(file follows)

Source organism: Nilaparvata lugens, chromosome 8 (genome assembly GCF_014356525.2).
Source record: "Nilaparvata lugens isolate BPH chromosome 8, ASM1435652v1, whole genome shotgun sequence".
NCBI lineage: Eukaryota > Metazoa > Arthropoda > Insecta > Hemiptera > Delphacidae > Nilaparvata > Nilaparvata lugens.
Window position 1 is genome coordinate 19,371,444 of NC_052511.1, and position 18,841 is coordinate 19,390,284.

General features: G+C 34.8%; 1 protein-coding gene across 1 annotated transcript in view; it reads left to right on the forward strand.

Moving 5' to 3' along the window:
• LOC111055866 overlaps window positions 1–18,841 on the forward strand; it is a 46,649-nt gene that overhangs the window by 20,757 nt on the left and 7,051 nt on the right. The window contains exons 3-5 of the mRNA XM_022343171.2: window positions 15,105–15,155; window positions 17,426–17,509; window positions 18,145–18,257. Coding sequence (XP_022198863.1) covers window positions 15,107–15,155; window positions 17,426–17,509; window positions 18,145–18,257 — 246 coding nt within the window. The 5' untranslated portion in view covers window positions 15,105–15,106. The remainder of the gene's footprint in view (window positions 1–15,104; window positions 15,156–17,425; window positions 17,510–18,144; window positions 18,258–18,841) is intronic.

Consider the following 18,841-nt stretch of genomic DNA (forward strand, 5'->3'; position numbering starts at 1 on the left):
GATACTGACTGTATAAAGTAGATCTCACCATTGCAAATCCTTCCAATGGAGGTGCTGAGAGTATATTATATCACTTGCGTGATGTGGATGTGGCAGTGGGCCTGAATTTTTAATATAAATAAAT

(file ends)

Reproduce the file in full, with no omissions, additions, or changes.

Source organism: Nilaparvata lugens, chromosome 8 (genome assembly GCF_014356525.2).
Source record: "Nilaparvata lugens isolate BPH chromosome 8, ASM1435652v1, whole genome shotgun sequence".
NCBI lineage: Eukaryota > Metazoa > Arthropoda > Insecta > Hemiptera > Delphacidae > Nilaparvata > Nilaparvata lugens.
Window position 1 is genome coordinate 19,371,444 of NC_052511.1, and position 18,841 is coordinate 19,390,284.

General features: G+C 34.8%; 1 protein-coding gene across 1 annotated transcript in view; it reads left to right on the forward strand.

Moving 5' to 3' along the window:
• LOC111055866 overlaps window positions 1–18,841 on the forward strand; it is a 46,649-nt gene that overhangs the window by 20,757 nt on the left and 7,051 nt on the right. The window contains exons 3-5 of the mRNA XM_022343171.2: window positions 15,105–15,155; window positions 17,426–17,509; window positions 18,145–18,257. Coding sequence (XP_022198863.1) covers window positions 15,107–15,155; window positions 17,426–17,509; window positions 18,145–18,257 — 246 coding nt within the window. The 5' untranslated portion in view covers window positions 15,105–15,106. The remainder of the gene's footprint in view (window positions 1–15,104; window positions 15,156–17,425; window positions 17,510–18,144; window positions 18,258–18,841) is intronic.

Consider the following 18,841-nt stretch of genomic DNA (forward strand, 5'->3'; position numbering starts at 1 on the left):
GATACTGACTGTATAAAGTAGATCTCACCATTGCAAATCCTTCCAATGGAGGTGCTGAGAGTATATTATATCACTTGCGTGATGTGGATGTGGCAGTGGGCCTGAATTTTTAATATAAATAAAT